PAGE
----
To my mind, the key takeaway from the chart is none of the above.  What it shows (and other related charts here and in Sachs’ Age of Sustainability also show) is that there is a sharp break around 1950.  Before, extreme poverty was headed towards a reduction to about 60% of the world being extremely poor by now.  Beyond that inflection point, extreme poverty, vaccinations, education, literacy, and health take a sharp dip or start climbing much more rapidly.  
So what’s causing this?  We can eliminate Pinker’s main suspect right off the bat.  It’s not the Industrial Revolution.  It’s not the free market, because that has not resulted in any faster rise in global productivity and hence GDP from 1950 to 2019 than from 1870 to 1950 – in fact, since the late 1970s productivity improvement rates in developed economies have been decreasing.  And “Unruly Waters” makes it clear that the positive effect of the Green Revolution on India’s and China’s well-being – India and China are responsible for a major chunk of the improvement in extreme poverty percentage, partially because of their population sizes – was much less than is typically portrayed.

Sachs and “Unruly Waters”, among other sources, paint a picture in which better health, more education, and potentially empowerment of women (two of which slow the growth rate of population that can undercut improvements in individual living standards) directly impact extreme poverty.  These seem to be far more persuasive immediate reasons for the dip.  But where do these improvements come from?  There have certainly been efforts at improved literacy and better global health before 1950, and free-market products that promised both, and even individual and government efforts in the same direction.

It’s the UN, NGOs, and Local Governments Working Together, Stupid

The history especially of U.S. foreign aid is very clear on this point.  US foreign aid has typically been driven both by local political considerations and by the needs of US corporations.  Its ideas, typically born of scant knowledge of local considerations, have failed far more than not.  International economic investment mechanisms, such as the IMF and the World Bank, have a very poor record at enabling economic takeoff.  Economic self-interest in places ranging from Puerto Rico to Indonesia has resulted in over-dependence in many developing countries on commodities like coffee, which over the years has resulted in wild swings in country economic performance and hence living standards.  And, of course, the aid that is targeted at education and health has typically come with prescriptions such as “force everyone to plant this way” or “teach abstinence in sex education” that fly in the face of the evidence.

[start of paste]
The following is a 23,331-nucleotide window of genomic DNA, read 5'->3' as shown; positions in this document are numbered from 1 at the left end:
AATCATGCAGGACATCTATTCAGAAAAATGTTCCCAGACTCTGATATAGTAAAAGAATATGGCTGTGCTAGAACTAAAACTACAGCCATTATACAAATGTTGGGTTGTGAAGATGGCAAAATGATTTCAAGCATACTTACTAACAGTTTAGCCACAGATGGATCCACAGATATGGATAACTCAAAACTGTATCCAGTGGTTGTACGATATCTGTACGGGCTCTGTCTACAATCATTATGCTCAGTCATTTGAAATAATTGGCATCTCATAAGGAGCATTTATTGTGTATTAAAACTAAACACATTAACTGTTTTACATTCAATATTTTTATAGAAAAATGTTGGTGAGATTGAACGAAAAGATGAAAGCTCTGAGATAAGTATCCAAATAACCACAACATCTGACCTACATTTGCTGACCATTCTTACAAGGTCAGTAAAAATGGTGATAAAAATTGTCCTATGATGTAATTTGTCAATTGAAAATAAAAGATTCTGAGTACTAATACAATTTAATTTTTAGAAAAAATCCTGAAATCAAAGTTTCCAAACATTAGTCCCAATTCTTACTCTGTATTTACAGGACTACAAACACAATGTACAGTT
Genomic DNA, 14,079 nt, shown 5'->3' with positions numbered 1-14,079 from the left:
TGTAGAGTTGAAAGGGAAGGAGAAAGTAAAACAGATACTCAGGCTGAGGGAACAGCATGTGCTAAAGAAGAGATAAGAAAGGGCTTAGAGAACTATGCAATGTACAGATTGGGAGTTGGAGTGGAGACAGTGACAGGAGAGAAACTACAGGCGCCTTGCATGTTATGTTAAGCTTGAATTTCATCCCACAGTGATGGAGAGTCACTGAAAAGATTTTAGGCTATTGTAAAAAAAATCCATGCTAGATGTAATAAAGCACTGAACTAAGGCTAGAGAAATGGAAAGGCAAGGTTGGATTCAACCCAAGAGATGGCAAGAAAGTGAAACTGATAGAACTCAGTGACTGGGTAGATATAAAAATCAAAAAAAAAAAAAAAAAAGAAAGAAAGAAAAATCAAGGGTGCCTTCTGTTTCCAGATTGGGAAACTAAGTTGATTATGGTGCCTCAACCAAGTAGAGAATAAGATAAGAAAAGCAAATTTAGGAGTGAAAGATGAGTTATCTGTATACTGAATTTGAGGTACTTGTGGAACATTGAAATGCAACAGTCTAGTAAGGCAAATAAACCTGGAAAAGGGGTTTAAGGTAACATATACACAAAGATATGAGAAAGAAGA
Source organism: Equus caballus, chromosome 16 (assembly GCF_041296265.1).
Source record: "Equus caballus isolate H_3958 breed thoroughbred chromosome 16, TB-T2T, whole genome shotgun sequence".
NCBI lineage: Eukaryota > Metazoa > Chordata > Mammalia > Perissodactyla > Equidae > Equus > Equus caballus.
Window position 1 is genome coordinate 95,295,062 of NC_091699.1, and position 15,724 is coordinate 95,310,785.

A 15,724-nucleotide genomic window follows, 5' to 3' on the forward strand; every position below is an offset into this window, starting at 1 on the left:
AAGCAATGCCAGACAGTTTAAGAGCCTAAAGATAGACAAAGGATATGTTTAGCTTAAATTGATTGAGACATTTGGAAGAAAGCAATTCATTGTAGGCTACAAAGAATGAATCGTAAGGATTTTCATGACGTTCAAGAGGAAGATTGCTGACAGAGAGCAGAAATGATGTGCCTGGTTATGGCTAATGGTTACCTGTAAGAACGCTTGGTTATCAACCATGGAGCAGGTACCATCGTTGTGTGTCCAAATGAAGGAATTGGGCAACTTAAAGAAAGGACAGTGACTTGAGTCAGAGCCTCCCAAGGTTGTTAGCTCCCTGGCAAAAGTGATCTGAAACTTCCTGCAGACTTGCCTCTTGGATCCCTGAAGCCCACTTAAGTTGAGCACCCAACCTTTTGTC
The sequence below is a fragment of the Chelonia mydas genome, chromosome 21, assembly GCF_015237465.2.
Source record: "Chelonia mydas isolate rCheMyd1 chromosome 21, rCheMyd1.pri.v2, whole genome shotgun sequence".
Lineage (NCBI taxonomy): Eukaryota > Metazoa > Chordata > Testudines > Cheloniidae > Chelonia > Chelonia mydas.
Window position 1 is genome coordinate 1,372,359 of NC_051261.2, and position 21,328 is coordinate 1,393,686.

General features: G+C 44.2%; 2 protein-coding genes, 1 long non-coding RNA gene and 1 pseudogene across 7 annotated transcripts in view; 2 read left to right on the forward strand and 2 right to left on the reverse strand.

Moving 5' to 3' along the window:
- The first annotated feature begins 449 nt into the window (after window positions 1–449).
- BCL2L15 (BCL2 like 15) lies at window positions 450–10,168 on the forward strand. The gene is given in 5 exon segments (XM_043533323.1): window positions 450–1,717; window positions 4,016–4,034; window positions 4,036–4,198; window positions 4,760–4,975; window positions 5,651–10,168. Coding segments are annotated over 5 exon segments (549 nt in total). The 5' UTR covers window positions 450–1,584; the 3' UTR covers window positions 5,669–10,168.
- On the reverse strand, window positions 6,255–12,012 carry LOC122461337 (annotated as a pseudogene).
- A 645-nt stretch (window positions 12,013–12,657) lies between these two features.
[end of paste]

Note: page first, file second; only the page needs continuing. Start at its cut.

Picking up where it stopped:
To succeed in causing such a dip, an approach must be (a) global, (b) coordinated, (c) evidence-based and not just technology-based, and (d) able to get buy-in from a wide variety of governments and localities.  The only plausible set of actors that meet these criteria are the UN and certain NGOs.  Since 1950, but not very much before that, they have been acting on a world-wide basis to tackle these problems, and the metrics that the UN has adopted starting before 2000 are evidence of just how evidence-based these interventions are.  The UN’s modus operandi emphasizes local “driving” and modification of global prescriptions, and many NGOs have learned to follow suit.